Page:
The Probable Progenitor of PSN J01364816+1545310 in M74
ATel #5229; S. D. Van Dyk (IPAC/Caltech), E. A. Petigura (UC Berkeley), S. B. Cenko (NASA/GSFC), W. Zheng, G. W. Marcy (UC Berkeley), A. W. Howard (U. Hawaii/IfA), R. J. Foley (Harvard/Smithsonian CfA), B. E. Tucker (ANU), P. L. Kelly, and A. V. Filippenko (UC Berkeley)
on 27 Jul 2013; 22:48 UT
Credential Certification: Schuyler D. Van Dyk (firstname.lastname@example.org)
Subjects: Optical, Supernovae, Transient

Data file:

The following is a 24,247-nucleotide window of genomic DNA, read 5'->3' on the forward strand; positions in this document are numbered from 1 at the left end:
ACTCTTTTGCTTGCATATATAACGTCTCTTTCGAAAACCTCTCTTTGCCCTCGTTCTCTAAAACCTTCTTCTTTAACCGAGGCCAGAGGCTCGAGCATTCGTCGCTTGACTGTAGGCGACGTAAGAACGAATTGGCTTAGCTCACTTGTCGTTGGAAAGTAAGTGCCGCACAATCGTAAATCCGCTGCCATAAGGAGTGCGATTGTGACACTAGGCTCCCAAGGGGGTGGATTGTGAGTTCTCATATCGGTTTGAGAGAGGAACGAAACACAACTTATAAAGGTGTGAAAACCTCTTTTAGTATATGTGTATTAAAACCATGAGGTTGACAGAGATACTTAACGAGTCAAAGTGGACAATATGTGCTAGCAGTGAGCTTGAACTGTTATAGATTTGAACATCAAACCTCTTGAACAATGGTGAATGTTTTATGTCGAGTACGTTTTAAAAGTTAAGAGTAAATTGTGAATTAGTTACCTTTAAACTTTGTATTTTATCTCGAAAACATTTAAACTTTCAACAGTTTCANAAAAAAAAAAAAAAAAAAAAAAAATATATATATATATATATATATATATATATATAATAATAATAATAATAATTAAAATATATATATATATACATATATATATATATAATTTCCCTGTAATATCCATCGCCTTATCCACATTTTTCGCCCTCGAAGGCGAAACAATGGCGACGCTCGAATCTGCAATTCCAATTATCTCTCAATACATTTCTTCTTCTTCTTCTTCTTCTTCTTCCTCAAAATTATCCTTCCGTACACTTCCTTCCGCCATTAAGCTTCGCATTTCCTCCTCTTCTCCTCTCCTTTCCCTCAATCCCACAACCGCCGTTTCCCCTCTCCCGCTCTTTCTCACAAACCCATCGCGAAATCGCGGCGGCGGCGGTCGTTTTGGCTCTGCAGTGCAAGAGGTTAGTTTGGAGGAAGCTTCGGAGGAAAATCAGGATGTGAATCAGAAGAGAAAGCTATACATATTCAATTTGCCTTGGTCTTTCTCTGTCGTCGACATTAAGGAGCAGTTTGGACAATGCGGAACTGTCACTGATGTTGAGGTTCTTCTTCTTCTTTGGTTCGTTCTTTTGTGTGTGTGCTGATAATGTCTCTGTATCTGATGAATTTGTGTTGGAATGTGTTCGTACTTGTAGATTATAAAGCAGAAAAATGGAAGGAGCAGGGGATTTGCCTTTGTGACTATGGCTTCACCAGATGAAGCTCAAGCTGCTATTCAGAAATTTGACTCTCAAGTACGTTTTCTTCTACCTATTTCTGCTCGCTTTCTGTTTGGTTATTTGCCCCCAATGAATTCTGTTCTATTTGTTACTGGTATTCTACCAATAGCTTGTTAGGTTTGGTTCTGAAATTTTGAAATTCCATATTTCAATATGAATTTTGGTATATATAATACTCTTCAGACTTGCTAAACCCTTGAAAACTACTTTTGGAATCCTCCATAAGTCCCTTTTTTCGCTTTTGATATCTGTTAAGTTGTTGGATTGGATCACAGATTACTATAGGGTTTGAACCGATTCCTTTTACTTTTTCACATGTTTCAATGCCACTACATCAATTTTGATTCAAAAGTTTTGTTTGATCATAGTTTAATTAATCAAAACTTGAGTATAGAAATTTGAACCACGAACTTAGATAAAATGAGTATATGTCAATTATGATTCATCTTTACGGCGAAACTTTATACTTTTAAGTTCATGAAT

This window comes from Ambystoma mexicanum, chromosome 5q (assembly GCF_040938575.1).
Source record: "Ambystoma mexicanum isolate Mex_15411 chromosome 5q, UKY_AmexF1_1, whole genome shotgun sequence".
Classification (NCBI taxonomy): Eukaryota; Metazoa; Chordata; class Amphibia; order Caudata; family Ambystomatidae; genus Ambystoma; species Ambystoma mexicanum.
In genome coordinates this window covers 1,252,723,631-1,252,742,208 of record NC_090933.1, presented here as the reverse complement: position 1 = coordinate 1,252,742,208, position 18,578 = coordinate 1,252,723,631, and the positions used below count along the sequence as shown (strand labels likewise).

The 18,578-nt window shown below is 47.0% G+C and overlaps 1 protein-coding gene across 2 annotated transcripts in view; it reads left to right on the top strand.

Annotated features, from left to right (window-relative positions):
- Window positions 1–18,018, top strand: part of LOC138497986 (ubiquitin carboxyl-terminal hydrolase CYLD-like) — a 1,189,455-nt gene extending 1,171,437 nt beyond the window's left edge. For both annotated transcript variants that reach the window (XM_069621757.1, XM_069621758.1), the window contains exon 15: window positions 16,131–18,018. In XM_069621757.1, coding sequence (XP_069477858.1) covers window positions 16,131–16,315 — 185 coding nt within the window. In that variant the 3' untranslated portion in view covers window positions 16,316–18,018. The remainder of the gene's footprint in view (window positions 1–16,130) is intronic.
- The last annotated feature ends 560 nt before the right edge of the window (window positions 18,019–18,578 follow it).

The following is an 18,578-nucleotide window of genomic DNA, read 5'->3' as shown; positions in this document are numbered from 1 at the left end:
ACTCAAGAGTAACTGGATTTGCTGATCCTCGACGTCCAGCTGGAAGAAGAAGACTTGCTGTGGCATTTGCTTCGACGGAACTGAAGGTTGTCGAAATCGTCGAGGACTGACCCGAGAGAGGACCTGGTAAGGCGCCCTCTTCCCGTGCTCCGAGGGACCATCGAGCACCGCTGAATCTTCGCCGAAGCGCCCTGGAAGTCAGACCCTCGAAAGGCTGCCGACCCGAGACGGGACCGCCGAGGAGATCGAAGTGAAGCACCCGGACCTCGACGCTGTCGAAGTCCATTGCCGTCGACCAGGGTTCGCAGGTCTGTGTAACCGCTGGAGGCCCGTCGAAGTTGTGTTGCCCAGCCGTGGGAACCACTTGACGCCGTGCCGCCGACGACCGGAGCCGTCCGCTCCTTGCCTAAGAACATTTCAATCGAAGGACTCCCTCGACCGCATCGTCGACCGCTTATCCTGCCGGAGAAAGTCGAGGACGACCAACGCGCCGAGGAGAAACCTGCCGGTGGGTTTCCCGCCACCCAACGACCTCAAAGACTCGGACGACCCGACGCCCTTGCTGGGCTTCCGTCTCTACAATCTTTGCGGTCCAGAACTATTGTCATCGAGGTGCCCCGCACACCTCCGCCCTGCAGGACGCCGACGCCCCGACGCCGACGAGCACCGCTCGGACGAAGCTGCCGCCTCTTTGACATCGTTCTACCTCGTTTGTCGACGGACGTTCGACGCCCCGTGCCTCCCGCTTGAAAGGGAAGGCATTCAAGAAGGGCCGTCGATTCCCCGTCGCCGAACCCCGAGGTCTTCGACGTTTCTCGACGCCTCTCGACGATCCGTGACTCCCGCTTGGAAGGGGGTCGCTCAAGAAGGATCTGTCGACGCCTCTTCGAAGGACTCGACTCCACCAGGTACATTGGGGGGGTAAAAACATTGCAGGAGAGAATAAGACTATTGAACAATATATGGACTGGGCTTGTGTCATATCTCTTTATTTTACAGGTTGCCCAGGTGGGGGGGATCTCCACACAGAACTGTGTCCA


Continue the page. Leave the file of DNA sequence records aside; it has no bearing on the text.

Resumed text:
Schuyler D. Van Dyk (IPAC/Caltech), Erik A. Petigura (UC Berkeley), S. Bradley Cenko (NASA/GSFC), WeiKang Zheng, Geoffrey W. Marcy (UC Berkeley), Andrew W. Howard (U. Hawaii/IfA), Ryan J. Foley (Harvard/Smithsonian CfA), Brad E. Tucker (ANU/UC Berkeley), Patrick L. Kelly, and Alexei V. Filippenko (UC Berkeley) report the identification of the probable progenitor of PSN J01364816+1545310 in archival Hubble Space Telescope (HST) Advanced Camera for Surveys/Wide Field Channel (WFC) images in bands F435W, F555W, and F814W from 2003 November and 2005 June. The exact position of the PSN was located in the HST images via adaptive-optics NIRC2-NGS K'-band imaging at the Keck-II 10-m telescope on 2013 July 27 UT. A precise astrometric registration was performed between the HST F814W drizzled mosaic and a coaddition of the 15 1-sec NIRC2 wide-camera exposures. Even without applying a distortion correction to the NIRC2 frames before coaddition, using 10 stars in close proximity to the PSN in common between the two image sets we were able to achieve an uncertainty of 1.05 WFC pixels (52 milliarcsec) in the X-direction and 0.75 pixels (38 milliarcsec) in the Y-direction. We therefore found the PSN in the NIRC2 images to correspond directly in the HST images to a star which is particularly bright in F814W. After processing the 2003 HST images with Dolphot (Dolphin 2000, PASP, 112, 1383) we find that the star has B=25.03 (+/-0.02), V=24.65 (+/-0.02), and I=22.61 (+/-0.01) mag. Correcting for an assumed distance of 8.6 Mpc (Herrmann et al. 2008, ApJ, 683, 630) and for only the Galactic foreground extinction (Schlafly & Finkbeiner 2011, ApJ, 737, 103; A(V)=0.19 mag), we find that the star has M(V)_0=-5.2 and (V-I)_0=1.96 mag. These are consistent with the properties of an M-type red supergiant (RSG), which is not unexpected for the classification of the PSN as a young Type II SN (ATel 5228). We note, however, that (B-V)_0=0.32 mag, which is too blue for a RSG and may indicate that the profile of this star is contaminated by another, bluer object. M74 was also host to the Type Ic SN 2002ap and the Type II-P SN 2003gd. The probable progenitor of the PSN is apparently more luminous than the RSG progenitor of SN 2003gd (M[V]_0=-3.5 mag; e.g., Van Dyk, Li, & Filippenko 2003, PASP, 115, 1289). Further analysis is ongoing, and we encourage observations of this nearby PSN at all wavelengths.